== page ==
The National Boating Safety Advisory Council (NBSAC) was established by the Federal Boat Safety Act of 1971. The law requires the Secretary of Homeland Security, and the Commandant of the Coast Guard by delegation, to consult with the Council in prescribing Federal regulations, and regarding other major boating safety matters.

  • United States Coast Guard

    The United States Coast Guard is a military, multimission, maritime service within the Department of Homeland Security and one of the nation's five armed services. Its core roles are to protect the public, the environment, and U.S. economic and security interests in any maritime region in which those interests may be at risk, including international waters and America's coasts, ports, and inland waterways.

  • US Code - Vessels and Seamen

    Shipping is a codification of the majority of the maritime safety and seamen protection laws that are administered by the Coast Guard. Presented here are the sections of Subtitle II of Title 46 of the U.S. Code pertinent to Recreational Boating Safety.

Organizations Related to Boating Accident Law

  • America's Waterway Watch (AWW)

    America's Waterway Watch (AWW), a combined effort of the Coast Guard and its Reserve and Auxiliary components, continues to grow, enlisting the active participation of those who live, work or play around America's waterfront areas. Coast Guard Reserve personnel concentrate on connecting with businesses and government agencies, while Auxiliarists focus on building AWW awareness among the recreational boating public.

  • National Boating Federation (NBF)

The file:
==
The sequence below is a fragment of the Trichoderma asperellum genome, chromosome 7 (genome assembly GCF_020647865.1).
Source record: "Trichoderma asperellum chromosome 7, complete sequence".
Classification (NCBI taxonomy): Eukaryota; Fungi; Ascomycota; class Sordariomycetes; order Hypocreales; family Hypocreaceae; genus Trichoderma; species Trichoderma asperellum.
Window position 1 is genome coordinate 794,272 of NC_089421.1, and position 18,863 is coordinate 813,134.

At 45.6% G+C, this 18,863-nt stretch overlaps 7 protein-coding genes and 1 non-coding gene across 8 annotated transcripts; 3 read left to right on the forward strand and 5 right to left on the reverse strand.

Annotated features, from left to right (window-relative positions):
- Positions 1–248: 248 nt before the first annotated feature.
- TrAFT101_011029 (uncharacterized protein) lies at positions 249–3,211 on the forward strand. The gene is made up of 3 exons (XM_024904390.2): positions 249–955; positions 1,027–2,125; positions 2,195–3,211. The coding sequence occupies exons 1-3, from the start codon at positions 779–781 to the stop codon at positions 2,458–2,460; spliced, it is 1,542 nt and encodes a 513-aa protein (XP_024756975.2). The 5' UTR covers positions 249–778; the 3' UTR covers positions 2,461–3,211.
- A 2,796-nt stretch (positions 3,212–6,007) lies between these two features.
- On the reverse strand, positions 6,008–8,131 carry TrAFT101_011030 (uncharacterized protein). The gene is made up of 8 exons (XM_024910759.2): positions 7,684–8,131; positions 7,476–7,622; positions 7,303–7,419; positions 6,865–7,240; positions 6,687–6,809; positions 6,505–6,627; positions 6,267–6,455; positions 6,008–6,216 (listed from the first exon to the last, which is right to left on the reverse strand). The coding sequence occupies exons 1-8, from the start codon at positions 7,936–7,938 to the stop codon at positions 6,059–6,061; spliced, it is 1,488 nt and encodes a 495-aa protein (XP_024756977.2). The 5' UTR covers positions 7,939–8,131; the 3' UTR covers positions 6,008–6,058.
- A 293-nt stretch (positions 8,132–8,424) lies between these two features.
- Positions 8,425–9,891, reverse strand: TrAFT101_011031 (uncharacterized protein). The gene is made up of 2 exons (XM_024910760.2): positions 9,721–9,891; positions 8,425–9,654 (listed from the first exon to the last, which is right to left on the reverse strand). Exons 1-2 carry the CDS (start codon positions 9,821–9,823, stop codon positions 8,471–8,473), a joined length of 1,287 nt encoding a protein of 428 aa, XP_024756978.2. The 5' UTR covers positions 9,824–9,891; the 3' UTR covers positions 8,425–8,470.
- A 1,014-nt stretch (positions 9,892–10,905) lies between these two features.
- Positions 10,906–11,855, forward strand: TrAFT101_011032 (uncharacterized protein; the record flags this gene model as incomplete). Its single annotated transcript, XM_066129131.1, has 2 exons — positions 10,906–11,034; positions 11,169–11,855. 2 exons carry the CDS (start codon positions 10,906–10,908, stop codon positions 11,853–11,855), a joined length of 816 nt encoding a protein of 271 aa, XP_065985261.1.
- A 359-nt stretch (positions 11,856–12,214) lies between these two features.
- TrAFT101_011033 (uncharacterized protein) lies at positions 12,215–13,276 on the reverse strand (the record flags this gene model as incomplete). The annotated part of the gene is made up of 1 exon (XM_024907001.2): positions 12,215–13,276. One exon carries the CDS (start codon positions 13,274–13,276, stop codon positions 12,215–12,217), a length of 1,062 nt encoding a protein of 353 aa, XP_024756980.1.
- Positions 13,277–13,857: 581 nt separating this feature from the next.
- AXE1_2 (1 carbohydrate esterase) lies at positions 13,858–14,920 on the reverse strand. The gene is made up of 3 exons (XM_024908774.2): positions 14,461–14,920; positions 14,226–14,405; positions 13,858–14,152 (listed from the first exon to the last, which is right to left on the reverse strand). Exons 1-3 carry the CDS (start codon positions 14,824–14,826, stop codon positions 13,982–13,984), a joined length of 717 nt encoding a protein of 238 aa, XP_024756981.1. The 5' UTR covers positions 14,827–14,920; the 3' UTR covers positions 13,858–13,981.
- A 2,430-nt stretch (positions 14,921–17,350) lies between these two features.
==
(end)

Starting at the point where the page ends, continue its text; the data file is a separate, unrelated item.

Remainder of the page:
Founded in 1966, the National Boating Federation (NBF) is the largest non-profit, nationwide alliance of recreational boating organizations. The Federation is composed of boating and yacht clubs and their associations representing over 2,000,000 of America's recreational boaters.

  • National Marine Manufacturers Association (NMMA)

    NMMA members, more than 1,400 companies, produce every conceivable product used by recreational boaters. An estimated 80 percent of marine products used in North America are produced by NMMA members. Formed in 1979 in a merger between the Boating Industry Association of Chicago (BIA) and the National Association of Engine & Boat Manufacturers of New York (NAEBM), roots of the non-profit Association can be traced to 1904 when NAEBM was founded.

  • National Safe Boating Council, Inc.

    The mission of the National Safe Boating Council, Inc., foremost coalition for the advancement and promotion of safe boating, is to enhance the safety of the recreational boating experience through education and outreach.

  • Operation Dry Water - Boating Under the Influence (BUI)